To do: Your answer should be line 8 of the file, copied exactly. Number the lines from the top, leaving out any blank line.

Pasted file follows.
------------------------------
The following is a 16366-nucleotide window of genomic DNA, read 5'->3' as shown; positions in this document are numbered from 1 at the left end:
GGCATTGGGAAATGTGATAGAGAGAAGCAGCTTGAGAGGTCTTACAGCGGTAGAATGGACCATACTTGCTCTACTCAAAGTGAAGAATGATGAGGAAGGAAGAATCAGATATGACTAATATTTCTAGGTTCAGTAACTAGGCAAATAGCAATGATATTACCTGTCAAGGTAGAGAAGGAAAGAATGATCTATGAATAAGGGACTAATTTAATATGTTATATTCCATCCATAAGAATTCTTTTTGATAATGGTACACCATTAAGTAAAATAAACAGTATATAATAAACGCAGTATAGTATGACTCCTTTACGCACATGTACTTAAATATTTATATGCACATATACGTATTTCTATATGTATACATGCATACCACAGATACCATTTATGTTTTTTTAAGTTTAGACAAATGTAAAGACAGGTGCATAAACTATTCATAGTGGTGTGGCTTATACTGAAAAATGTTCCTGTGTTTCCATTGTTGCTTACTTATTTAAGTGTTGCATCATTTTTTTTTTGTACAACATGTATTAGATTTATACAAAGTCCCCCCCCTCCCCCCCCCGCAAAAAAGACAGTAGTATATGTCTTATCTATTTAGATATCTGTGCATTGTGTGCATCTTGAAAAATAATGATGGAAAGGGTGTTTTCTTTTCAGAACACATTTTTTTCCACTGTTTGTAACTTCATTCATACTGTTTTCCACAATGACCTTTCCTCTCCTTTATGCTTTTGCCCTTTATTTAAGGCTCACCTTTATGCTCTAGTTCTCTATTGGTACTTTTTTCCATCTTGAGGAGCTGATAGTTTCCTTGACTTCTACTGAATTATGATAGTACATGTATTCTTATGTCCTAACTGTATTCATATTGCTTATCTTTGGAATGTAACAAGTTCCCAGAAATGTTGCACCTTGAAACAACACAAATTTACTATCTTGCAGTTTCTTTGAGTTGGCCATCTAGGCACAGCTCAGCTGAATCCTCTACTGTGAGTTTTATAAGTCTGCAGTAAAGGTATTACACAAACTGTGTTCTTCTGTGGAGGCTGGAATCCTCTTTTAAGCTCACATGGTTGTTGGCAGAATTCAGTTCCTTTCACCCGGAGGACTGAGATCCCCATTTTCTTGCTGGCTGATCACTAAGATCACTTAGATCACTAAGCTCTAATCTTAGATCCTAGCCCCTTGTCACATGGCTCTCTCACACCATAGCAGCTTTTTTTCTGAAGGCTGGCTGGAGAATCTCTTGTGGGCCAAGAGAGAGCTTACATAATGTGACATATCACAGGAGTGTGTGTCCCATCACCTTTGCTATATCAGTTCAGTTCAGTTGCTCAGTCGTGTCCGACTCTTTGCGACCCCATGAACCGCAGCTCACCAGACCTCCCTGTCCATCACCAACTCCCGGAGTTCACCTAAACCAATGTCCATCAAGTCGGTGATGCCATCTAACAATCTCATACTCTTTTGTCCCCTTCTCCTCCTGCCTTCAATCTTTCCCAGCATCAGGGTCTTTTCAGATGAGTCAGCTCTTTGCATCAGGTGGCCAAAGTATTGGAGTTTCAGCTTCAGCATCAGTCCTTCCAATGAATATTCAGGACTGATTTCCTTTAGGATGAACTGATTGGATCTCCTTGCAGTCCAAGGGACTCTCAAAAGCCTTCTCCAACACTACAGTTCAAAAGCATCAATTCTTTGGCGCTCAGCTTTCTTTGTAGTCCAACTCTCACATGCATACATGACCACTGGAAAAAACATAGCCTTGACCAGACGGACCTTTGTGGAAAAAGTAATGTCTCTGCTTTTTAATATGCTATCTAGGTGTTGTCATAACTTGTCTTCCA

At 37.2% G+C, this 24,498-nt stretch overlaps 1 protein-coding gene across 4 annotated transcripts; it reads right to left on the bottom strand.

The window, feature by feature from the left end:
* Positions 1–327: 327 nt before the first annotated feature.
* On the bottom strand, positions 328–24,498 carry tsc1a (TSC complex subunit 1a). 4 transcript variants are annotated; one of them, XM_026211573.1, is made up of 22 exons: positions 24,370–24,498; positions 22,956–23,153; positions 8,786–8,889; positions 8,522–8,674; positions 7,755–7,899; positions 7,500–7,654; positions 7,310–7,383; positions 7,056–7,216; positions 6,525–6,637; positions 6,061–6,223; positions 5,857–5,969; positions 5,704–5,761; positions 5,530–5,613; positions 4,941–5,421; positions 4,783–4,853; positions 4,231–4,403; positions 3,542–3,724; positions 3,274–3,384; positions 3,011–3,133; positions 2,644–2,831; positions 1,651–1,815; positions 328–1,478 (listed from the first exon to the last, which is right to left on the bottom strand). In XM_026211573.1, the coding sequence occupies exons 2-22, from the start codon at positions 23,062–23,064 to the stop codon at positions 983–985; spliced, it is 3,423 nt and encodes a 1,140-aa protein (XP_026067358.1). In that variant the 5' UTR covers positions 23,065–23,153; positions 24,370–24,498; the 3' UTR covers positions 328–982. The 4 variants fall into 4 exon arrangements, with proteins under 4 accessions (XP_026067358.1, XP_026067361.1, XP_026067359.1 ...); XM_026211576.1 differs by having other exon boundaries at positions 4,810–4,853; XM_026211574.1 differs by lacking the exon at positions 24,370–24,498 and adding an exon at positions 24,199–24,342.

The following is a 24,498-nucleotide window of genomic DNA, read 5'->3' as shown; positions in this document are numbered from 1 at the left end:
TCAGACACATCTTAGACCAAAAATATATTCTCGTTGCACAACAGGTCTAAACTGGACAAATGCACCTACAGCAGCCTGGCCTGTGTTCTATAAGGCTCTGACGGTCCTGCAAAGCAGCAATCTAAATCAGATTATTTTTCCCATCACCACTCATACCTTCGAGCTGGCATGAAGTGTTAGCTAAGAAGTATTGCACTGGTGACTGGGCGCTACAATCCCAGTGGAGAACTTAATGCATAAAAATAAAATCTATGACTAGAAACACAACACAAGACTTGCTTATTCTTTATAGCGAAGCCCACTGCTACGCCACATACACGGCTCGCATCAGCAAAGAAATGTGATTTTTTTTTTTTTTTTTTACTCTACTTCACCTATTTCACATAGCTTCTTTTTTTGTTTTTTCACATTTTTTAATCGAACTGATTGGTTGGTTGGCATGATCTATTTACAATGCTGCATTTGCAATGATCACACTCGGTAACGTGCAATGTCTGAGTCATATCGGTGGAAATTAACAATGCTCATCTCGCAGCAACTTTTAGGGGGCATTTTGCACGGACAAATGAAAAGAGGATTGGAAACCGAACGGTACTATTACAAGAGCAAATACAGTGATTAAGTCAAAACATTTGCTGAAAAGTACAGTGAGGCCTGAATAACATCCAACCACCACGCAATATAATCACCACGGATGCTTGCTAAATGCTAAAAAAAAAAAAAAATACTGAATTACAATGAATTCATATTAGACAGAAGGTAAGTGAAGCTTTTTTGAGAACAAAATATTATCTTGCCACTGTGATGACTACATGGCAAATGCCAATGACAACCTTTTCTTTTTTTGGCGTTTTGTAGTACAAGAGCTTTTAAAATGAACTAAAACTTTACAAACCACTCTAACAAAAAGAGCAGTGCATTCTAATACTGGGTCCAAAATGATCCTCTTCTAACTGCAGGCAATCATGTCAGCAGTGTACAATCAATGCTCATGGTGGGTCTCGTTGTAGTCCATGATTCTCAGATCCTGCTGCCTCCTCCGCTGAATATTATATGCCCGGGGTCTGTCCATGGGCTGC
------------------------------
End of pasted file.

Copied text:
TCAGACACATCTTAGACCAAAAATATATTCTCGTTGCACAACAGGTCTAAACTGGACAAATGCACCTACAGCAGCCTGGCCTGTGTTCTATAAGGCTCTGACGGTCCTGCAAAGCAGCAATCTAAATCAGATTATTTTTCCCATCACCACTCATACCTTCGAGCTGGCATGAAGTGTTAGCTAAGAAGTATTGCACTGGTGACTGGGCGCTACAATCCCAGTGGAGAACTTAATGCATAAAAATAAAATCTATGACTAGAAACACAACACAAGACTTGCTTATTCTTTATAGCGAAGCCCACTGCTACGCCACATACACGGCTCGCATCAGCAAAGAAATGTGATTTTTTTTTTTTTTTTTTACTCTACTTCACCTATTTCACATAGCTTCTTTTTTTGTTTTTTCACATTTTTTAATCGAACTGATTGGTTGGTTGGCATGATCTATTTACAATGCTGCATTTGCAATGATCACACTCGGTAACGTGCAATGTCTGAGTCATATCGGTGGAAATTAACAATGCTCATCTCGCAGCAACTTTTAGGGGGCATTTTGCACGGACAAATGAAAAGAGGATTGGAAACCGAACGGTACTATTACAAGAGCAAATACAGTGATTAAGTCAAAACATTTGCTGAAAAGTACAGTGAGGCCTGAATAACATCCAACCACCACGCAATATAATCACCACGGATGCTTGCTAAATGCTAAAAAAAAAAAAAAATACTGAATTACAATGAATTCATATTAGACAGAAGGTAAGTGAAGCTTTTTTGAGAACAAAATATTATCTTGCCACTGTGATGACTACATGGCAAATGCCAATGACAACCTTTTCTTTTTTTGGCGTTTTGTAGTACAAGAGCTTTTAAAATGAACTAAAACTTTACAAACCACTCTAACAAAAAGAGCAGTGCATTCTAATACTGGGTCCAAAATGATCCTCTTCTAACTGCAGGCAATCATGTCAGCAGTGTACAATCAATGCTCATGGTGGGTCTCGTTGTAGTCCATGATTCTCAGATCCTGCTGCCTCCTCCGCTGAATATTATATGCCCGGGGTCTGTCCATGGGCTGC